The Picture of Dorian Gray is a Gothic and philosophical novel by Oscar Wilde. Dorian Gray is the subject of a full-length portrait in oil by Basil Hallward, an artist impressed and infatuated by Dorian’s beauty; he believes that Dorian’s beauty is responsible for the new mood in his art as a painter. Through Basil, Dorian meets Lord Henry Wotton, and he soon is enthralled by the aristocrat’s hedonistic world view: that beauty and sensual fulfilment are the only things worth pursuing in life.
Newly understanding that his beauty will fade, Dorian expresses the desire to sell his soul, to ensure that the picture, rather than he, will age and fade. The wish is granted, and Dorian pursues a libertine life of varied amoral experiences while staying young and beautiful; all the while, his portrait ages and records every sin.
Oscar Fingal O’Flahertie Wills Wilde (16 October 1854 – 30 November 1900) was an Irish poet and playwright. After writing in different forms throughout the 1880s, the early 1890s saw him become one of the most popular playwrights in London. He is best remembered for his epigrams and plays, his novel The Picture of Dorian Gray, and the circumstances of his criminal conviction for gross indecency for consensual homosexual acts, imprisonment, and early death at age 46.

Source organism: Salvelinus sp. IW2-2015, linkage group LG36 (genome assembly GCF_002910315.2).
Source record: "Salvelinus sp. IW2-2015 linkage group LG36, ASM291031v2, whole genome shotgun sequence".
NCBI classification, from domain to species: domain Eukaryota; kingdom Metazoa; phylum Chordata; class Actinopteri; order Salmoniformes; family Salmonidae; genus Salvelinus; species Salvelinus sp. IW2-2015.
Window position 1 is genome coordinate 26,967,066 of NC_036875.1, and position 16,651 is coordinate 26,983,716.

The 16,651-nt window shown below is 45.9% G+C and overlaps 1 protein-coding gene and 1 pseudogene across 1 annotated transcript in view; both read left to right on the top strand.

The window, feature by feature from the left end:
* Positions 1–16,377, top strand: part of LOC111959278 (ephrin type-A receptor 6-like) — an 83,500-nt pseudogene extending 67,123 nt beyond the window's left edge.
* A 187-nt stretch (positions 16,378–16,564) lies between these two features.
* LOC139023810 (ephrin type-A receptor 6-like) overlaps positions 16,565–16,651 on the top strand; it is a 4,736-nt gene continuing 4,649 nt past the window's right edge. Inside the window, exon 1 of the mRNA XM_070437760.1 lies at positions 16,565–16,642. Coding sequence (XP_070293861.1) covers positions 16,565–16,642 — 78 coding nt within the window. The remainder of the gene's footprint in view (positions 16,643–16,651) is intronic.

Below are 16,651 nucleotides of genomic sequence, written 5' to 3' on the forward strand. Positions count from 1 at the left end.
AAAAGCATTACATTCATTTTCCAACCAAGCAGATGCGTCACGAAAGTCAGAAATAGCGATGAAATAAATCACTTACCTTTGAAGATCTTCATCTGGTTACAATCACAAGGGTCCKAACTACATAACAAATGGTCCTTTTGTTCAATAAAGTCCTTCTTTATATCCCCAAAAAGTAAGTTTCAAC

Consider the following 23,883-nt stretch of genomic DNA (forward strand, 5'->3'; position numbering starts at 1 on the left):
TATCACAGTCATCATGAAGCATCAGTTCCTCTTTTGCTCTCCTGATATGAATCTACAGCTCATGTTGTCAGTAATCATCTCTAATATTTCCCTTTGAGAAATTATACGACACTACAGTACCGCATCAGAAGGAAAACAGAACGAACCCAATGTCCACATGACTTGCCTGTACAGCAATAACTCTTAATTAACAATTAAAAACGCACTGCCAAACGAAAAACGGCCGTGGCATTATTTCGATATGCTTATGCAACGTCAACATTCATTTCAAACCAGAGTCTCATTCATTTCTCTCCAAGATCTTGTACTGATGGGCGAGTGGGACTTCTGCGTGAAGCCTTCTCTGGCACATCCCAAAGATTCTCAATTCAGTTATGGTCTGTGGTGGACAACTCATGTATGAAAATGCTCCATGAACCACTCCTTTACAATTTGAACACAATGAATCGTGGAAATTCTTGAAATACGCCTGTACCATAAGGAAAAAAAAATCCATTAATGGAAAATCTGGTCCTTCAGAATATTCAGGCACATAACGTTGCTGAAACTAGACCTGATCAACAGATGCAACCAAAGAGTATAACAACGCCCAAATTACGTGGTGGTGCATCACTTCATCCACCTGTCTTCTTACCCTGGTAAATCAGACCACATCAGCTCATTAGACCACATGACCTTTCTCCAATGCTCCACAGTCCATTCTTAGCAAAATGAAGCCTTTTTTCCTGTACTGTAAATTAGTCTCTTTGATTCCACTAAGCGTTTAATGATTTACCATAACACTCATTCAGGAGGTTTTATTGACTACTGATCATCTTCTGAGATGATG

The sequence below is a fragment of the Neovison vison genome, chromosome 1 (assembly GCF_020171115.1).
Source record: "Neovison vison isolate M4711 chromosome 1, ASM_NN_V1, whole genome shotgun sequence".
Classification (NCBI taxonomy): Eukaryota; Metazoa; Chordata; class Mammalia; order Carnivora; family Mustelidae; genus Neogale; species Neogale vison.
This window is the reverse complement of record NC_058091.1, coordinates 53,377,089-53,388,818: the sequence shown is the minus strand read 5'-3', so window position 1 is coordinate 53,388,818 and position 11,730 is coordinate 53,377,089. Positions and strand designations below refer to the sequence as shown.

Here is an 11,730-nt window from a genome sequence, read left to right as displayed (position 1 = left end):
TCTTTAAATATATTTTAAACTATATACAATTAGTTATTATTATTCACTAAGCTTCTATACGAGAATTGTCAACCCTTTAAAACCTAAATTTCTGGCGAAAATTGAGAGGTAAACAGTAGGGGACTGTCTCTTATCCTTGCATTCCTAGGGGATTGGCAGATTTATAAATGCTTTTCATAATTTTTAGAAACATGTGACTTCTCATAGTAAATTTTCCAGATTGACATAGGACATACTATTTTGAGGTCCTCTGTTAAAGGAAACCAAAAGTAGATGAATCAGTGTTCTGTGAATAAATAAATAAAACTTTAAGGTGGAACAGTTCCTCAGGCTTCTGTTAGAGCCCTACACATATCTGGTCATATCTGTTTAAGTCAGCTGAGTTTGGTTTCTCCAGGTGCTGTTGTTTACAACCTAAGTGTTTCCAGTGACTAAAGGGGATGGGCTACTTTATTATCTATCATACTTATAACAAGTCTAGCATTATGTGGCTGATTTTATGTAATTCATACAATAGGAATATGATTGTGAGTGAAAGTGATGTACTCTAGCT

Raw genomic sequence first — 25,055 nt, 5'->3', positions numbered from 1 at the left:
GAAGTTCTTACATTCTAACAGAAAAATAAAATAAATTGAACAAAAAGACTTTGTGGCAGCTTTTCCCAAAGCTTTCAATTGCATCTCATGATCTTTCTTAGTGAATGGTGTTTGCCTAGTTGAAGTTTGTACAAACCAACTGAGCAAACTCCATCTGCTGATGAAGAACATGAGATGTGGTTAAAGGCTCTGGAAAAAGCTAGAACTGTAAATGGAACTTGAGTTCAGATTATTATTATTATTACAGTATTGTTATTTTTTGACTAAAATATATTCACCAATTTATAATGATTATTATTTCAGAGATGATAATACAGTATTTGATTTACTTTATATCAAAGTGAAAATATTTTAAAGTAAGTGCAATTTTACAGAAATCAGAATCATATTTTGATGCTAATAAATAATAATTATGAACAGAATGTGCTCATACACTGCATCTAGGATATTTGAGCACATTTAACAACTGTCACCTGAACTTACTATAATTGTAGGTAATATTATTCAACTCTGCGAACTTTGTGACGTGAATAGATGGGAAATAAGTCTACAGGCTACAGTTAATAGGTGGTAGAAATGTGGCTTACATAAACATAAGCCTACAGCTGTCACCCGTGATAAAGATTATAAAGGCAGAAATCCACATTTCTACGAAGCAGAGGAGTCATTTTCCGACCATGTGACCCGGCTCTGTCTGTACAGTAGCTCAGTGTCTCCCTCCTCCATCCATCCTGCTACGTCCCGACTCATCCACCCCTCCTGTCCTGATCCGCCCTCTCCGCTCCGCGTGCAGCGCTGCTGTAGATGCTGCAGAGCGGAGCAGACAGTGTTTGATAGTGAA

Quotes From this Book
“The books that the world calls immoral are books that show the world its own shame.”
“You will always be fond of me. I represent to you all the sins you never had the courage to commit.”
“Experience is merely the name men gave to their mistakes.”
“Those who find ugly meanings in beautiful things are corrupt without being charming. This is a fault. Those who find beautiful meanings in beautiful things are the cultivated. For these there is hope. They are the elect to whom beautiful things mean only Beauty. There is no such thing as a moral or an immoral book. Books are well written, or badly written. That is all.”